After three days of providing drive-through testing for COVID-19, Buncombe County has closed its two test sites at Biltmore Church in Arden and UNC Asheville. Dr. Jennifer Mullendore, the county’s interim health director, said during a March 20 press conference that the decision was made primarily to conserve resources for “the long haul” in Buncombe’s management of the disease caused by the novel coronavirus.
Every test the county conducts, Mullendore explained, exposes health care workers to potential infection and uses personal protective equipment such as masks and gowns, which are also critical during treatment of the disease. She noted that most COVID-19 cases are mild and can be managed at home with rest and over-the-counter treatments such as acetaminophen for fever reduction.
When asked if drive-through testing would return in the future, Mullendore said the county was “leaning toward probably not.” All of the 370 tests conducted March 17-19 remain pending, with results expected to start coming in March 23. She noted that county staff would directly contact those tested to disclose their COVID-19 status.
Extent of county business closures clarified
Also at the March 20 conference, Fletcher Tove, Buncombe’s emergency preparedness coordinator, outlined in greater detail the businesses impacted by the county’s March 19 declaration. He emphasized that the goal of the order was to reduce close personal contact, and thus slow the spread of COVID-19, by closing any business requiring an employee to be within 6 feet of another person for at least 10 minutes.
Beyond the businesses listed in the declaration, Tove explicitly listed the following: martial arts dojos, dance studios, Crossfit centers, massage parlors, medical spas, nail salons, beauty parlors (including one-chair salons), barber shops, hairdressers, tattoo parlors, bowling alleys, climbing gyms, trampoline parks and escape rooms. He noted that this was not an exhaustive list, urging all business owners to consider the nature of their services and act accordingly.
“Next week is absolutely critical,” Tove said, to limiting the rapid spread of the virus and preventing Buncombe’s health system from becoming overwhelmed. He said the county would reevaluate the closure order on Friday, March 27, but warned that an even more comprehensive shutdown could take place.
N.C. activates National Guard for disaster logistics
In Raleigh, state officials said they were activating “small numbers” of N.C. National Guard troops in response to the pandemic. Mike Sprayberry, the state’s director of emergency management, clarified that the guard members would support the warehousing, transportation and distribution of personal protective equipment for medical personnel.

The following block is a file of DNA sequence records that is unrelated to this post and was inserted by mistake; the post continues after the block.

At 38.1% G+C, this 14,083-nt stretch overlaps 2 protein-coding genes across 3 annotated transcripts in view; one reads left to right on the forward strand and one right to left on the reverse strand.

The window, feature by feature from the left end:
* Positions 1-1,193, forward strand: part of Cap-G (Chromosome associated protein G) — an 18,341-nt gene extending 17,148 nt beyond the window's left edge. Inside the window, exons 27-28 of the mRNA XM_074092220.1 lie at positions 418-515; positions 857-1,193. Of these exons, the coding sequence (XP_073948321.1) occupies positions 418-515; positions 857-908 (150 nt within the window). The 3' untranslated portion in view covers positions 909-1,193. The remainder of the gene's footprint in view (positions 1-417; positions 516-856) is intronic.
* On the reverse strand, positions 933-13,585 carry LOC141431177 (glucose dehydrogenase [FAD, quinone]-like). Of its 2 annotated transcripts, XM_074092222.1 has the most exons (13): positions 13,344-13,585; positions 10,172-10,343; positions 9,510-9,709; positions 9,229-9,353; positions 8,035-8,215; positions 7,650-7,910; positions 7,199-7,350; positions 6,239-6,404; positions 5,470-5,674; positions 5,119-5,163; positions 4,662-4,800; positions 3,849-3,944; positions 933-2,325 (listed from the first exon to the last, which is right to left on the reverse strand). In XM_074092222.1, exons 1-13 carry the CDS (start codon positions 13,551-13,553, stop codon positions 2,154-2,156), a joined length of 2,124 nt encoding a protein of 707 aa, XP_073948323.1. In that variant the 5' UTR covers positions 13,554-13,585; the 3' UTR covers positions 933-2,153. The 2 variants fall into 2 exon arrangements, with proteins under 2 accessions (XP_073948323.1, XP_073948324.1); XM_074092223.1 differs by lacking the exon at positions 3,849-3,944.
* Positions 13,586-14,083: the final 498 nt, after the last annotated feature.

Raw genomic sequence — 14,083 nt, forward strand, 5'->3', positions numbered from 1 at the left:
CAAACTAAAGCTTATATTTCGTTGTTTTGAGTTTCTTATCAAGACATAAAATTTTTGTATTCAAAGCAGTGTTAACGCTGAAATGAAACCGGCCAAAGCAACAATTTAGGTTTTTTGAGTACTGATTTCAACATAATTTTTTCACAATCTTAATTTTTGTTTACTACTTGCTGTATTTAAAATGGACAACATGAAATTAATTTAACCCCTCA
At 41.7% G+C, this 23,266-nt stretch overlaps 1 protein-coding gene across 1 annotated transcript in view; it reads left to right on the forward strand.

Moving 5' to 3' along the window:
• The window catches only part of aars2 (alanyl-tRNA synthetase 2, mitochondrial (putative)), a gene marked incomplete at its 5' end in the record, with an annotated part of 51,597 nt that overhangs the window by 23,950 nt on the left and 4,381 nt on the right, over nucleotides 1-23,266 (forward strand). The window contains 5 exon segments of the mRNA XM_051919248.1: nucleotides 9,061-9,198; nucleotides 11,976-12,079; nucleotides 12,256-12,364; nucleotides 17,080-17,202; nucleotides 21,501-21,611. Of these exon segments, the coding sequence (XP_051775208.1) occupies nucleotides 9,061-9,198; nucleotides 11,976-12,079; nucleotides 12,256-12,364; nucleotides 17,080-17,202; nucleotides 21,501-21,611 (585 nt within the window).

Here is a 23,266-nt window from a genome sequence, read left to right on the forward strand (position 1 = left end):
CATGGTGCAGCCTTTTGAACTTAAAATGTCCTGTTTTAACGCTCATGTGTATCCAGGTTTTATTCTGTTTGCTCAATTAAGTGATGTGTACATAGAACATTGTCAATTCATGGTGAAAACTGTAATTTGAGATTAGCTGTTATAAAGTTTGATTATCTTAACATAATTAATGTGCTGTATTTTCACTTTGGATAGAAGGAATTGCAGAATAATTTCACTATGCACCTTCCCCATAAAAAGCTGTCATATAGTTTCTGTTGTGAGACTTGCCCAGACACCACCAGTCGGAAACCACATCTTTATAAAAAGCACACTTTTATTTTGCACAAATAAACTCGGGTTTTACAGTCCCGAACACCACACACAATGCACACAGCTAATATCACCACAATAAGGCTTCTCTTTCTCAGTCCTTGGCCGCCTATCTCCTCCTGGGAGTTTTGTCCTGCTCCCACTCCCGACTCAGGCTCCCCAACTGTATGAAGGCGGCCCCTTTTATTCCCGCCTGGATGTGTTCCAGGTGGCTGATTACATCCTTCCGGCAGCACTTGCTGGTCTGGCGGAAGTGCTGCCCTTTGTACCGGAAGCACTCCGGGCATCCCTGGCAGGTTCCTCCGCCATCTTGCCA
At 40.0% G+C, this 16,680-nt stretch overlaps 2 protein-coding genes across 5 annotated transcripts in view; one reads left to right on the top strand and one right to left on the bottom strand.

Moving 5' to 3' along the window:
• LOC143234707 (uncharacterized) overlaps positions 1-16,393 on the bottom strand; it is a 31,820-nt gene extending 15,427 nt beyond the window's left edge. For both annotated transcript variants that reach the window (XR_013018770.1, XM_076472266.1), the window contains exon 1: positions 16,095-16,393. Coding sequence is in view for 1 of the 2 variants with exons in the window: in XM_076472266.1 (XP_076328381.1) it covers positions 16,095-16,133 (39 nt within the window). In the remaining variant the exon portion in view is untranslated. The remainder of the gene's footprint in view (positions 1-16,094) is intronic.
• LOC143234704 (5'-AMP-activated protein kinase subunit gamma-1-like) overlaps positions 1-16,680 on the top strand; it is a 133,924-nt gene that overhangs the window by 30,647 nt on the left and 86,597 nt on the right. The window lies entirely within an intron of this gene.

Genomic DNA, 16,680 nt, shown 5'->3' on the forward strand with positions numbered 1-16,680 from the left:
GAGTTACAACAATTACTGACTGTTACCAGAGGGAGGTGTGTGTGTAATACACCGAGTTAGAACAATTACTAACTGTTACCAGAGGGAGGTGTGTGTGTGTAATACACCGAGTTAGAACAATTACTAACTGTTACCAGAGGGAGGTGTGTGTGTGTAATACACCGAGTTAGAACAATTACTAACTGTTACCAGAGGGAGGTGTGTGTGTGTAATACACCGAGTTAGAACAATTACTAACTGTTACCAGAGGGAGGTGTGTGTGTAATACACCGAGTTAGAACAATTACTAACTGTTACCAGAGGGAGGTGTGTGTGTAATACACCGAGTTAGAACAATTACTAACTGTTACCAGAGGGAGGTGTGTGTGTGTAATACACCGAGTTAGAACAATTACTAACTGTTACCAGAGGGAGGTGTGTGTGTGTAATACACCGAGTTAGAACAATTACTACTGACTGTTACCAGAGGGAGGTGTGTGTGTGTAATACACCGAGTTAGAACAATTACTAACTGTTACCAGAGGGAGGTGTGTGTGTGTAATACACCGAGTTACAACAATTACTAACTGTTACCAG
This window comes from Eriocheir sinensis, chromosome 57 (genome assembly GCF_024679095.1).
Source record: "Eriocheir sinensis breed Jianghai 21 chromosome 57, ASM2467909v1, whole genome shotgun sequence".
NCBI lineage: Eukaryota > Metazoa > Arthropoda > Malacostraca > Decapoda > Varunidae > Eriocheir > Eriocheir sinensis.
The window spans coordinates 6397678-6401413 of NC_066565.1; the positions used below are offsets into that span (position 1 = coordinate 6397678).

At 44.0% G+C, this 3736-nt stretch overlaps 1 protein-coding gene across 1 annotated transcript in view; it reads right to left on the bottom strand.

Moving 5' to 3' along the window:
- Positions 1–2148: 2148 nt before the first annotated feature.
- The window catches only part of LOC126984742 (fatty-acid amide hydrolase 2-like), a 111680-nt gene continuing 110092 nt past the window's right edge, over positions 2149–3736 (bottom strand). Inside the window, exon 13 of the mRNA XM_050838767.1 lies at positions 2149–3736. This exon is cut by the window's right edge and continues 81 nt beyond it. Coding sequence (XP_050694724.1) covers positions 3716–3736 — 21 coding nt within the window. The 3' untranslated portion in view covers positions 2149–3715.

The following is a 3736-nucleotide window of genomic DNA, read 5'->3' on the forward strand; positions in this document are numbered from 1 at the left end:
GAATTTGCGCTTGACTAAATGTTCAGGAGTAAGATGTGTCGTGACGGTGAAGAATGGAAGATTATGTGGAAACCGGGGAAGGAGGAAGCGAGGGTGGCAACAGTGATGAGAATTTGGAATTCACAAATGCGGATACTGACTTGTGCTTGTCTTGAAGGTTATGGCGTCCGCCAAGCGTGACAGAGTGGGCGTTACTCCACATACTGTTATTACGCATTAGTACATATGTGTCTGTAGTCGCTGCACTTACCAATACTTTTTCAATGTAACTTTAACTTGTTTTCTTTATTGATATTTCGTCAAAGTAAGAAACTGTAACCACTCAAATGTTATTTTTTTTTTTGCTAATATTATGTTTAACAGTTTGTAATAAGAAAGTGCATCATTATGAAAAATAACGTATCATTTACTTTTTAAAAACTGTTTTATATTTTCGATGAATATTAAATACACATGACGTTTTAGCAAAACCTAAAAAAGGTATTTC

Sprayberry did not provide further details about the numbers or locations of National Guard units that would be deployed during the crisis. A call to the headquarters of the Asheville-based 105th Military Police Battalion had not been returned as of press time.
While Sprayberry said the state wanted to stockpile protective equipment to ensure an adequate supply in the face of what he called “a nationwide shortage,” he urged citizens to be judicious with their own buying at groceries and other stores. “If everyone limits their purchases to what’s needed, the shelves can stay stocked,” he said.
In other news
- In a March 19 press release, Duke Energy said that it would waive all fees for late payments, returned checks and credit card payments for residential accounts. The move is in addition to the utility’s March 15 announcement that it would not suspend any customer’s service for nonpayment during the COVID-19 crisis.
- Asheville’s driver license office is one of 13 N.C. Division of Motor Vehicles locations that will cancel its Saturday hours through the end of the month in response to COVID-19. The office remains open Monday through Friday, 9 a.m.-5 p.m.
- The deadline for both federal and N.C. state tax filing and payments has been extended to Wednesday, July 15. However, according to a press release from the office of Gov. Roy Cooper, interest will still accrue on state tax payments made after the regular deadline of Wednesday, April 15, unless the General Assembly makes changes to state law.